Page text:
Over the last few weeks, in the spirit of the holidays, my colleagues here posted blogs on the Twelve Days of GRC Christmas and Resolutions for a Better GRC in 2016. I offered to complete the trilogy with a blog on predictions for GRC in 2016. It seemed easy then. I was sitting on a beach in Curacao at the time. Back home, with the wind howling and snow falling, it’s more of a challenge.
Analyze the past, understand the present, and predict the future
On Thursday this week, I am participating in a webcast of the recently completed OCEG GRC Technology Strategy Survey. SAP co-sponsored the survey and I encourage you to join the webcast. I found the results interesting and insightful. But in thinking about predictions for GRC for 2016 the survey made me realize I had a problem.
It’s tough to predict an outcome if the destination is unknown. I don’t believe there is a consensus on what the outcome of GRC should be. I believe the profession is moving in the right direction, but drifting.
The caption above is a tag line used by our digital boardroom folks. I think it’s useful to use it to understand not what might happen, but what needs to happen with GRC.
A good carpenter doesn’t blame his tools
Cost-effective, robust technology for GRC exists today and has for some time. Expecting technology to achieve what I think GRC should accomplish is like dumping a pile of building materials on the ground beside a set of tools and equipment and expecting a house to appear. More is needed.
I predict 2016 will see a continued increase in technology spend, shifting to enterprise platforms and the use of analytics.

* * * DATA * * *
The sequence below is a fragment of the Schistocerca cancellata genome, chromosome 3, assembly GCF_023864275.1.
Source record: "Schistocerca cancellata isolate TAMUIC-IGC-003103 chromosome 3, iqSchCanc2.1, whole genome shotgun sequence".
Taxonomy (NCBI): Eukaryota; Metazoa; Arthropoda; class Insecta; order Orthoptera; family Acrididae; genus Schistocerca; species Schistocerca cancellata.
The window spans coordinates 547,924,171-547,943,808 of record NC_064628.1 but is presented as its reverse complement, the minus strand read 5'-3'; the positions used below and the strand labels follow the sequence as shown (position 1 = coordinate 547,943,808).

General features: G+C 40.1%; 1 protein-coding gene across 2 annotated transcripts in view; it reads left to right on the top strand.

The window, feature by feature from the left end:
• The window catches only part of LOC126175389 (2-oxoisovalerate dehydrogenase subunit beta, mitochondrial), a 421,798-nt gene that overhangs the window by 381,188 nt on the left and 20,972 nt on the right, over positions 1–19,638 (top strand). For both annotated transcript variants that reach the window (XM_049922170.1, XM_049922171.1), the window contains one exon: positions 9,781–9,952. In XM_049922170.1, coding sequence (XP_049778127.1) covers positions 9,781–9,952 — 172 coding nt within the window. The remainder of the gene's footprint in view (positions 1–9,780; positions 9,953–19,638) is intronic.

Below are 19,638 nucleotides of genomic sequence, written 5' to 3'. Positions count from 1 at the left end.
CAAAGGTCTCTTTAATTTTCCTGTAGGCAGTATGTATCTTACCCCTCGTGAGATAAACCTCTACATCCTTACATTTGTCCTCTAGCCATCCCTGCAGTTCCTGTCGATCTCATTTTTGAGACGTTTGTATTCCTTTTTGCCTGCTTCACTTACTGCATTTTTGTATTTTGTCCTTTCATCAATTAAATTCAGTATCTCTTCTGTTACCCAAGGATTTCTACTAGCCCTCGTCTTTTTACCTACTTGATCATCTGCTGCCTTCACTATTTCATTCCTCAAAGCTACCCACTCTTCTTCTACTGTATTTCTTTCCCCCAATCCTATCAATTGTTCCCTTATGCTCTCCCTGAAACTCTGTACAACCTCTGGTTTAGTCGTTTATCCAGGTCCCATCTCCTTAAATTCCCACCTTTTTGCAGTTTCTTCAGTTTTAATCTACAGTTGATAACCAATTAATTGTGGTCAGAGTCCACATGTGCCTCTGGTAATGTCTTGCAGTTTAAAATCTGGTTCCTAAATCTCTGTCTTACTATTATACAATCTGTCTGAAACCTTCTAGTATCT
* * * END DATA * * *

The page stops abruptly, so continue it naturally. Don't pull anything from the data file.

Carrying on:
Start with the end in mind
To me, analyzing the past, understanding the present, and predicting the future is an ambitious goal. But what will propel the vision is reporting. Analytical tools exist today. Neither regulators nor boards are demanding GRC reports today. Suitable reporting frameworks will evolve only if demand for reporting exists. Technology is not the issue. Demand is the issue.
I predict that GRC will be asked to contribute to the digitalization of the boardroom in 2016 and will struggle to do so.
GRC capability model
For most professions, standards are set and practitioners certified. With a few exceptions, OCEG itself being the major one, uniform standards and professional capabilities are absent for GRC.
I predict the need for professional GRC standards and initial reporting frameworks will emerge and accelerate in 2016. The OCEG GRC Capability Model will lead the way.
A great way to join the discussion of GRC and technology is to attend the GRC2016 Governance, Risk & Compliance conference, which takes place in Las Vegas March 15-18. Learn more and register by February 12 for the early bird discount.